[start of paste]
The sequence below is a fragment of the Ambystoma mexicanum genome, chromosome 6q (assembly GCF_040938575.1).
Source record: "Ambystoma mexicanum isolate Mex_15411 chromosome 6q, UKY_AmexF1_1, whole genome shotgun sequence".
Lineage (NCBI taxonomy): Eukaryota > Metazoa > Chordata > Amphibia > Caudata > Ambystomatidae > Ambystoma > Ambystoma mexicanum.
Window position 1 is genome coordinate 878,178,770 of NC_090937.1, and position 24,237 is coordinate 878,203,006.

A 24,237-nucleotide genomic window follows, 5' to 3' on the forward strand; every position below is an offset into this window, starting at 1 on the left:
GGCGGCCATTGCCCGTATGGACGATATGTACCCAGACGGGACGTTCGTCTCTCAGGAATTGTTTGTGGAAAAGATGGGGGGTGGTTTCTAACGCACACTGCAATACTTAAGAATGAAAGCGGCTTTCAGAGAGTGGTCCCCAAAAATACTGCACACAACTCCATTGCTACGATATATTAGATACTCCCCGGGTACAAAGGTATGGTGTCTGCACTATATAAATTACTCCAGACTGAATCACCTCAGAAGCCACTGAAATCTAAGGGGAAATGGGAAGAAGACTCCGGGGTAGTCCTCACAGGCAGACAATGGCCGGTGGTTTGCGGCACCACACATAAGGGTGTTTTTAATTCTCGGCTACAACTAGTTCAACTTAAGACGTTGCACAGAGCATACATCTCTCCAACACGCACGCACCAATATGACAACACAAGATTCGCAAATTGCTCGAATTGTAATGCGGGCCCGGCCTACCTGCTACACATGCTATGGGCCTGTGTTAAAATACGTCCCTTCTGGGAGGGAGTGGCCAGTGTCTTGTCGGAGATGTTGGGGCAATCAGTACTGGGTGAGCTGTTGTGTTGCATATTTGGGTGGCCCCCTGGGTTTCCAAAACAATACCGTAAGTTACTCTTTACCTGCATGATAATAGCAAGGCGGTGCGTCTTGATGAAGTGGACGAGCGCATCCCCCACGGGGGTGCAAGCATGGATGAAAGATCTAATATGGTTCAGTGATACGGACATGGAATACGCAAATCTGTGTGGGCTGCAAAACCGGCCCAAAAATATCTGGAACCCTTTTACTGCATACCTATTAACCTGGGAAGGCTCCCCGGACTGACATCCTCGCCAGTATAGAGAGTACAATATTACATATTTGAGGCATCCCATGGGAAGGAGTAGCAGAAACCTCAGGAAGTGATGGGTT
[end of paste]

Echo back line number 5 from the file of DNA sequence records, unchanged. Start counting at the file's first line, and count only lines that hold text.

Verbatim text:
A 24,237-nucleotide genomic window follows, 5' to 3' on the forward strand; every position below is an offset into this window, starting at 1 on the left: